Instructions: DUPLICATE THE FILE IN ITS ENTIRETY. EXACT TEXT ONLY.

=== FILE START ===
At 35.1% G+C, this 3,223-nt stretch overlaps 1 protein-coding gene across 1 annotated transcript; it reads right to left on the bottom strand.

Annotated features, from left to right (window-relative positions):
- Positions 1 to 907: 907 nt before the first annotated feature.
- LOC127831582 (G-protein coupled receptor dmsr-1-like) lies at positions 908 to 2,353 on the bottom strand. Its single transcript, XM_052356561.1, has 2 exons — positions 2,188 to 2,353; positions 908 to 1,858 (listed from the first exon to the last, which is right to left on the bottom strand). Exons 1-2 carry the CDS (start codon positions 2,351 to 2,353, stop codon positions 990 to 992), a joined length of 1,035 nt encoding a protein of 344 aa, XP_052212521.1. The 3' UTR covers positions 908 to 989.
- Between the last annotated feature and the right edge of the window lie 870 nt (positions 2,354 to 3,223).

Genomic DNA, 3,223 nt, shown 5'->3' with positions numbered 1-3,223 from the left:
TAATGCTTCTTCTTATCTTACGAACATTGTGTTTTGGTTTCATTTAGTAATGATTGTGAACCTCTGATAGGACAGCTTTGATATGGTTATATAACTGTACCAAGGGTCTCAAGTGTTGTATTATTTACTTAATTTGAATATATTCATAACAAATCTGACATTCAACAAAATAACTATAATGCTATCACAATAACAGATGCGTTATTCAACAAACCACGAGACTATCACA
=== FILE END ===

At 35.1% G+C, this 3,223-nt stretch overlaps 1 protein-coding gene across 1 annotated transcript; it reads right to left on the bottom strand.

Annotated features, from left to right (window-relative positions):
- Positions 1 to 907: 907 nt before the first annotated feature.
- LOC127831582 (G-protein coupled receptor dmsr-1-like) lies at positions 908 to 2,353 on the bottom strand. Its single transcript, XM_052356561.1, has 2 exons — positions 2,188 to 2,353; positions 908 to 1,858 (listed from the first exon to the last, which is right to left on the bottom strand). Exons 1-2 carry the CDS (start codon positions 2,351 to 2,353, stop codon positions 990 to 992), a joined length of 1,035 nt encoding a protein of 344 aa, XP_052212521.1. The 3' UTR covers positions 908 to 989.
- Between the last annotated feature and the right edge of the window lie 870 nt (positions 2,354 to 3,223).

Genomic DNA, 3,223 nt, shown 5'->3' with positions numbered 1-3,223 from the left:
TAATGCTTCTTCTTATCTTACGAACATTGTGTTTTGGTTTCATTTAGTAATGATTGTGAACCTCTGATAGGACAGCTTTGATATGGTTATATAACTGTACCAAGGGTCTCAAGTGTTGTATTATTTACTTAATTTGAATATATTCATAACAAATCTGACATTCAACAAAATAACTATAATGCTATCACAATAACAGATGCGTTATTCAACAAACCACGAGACTATCACA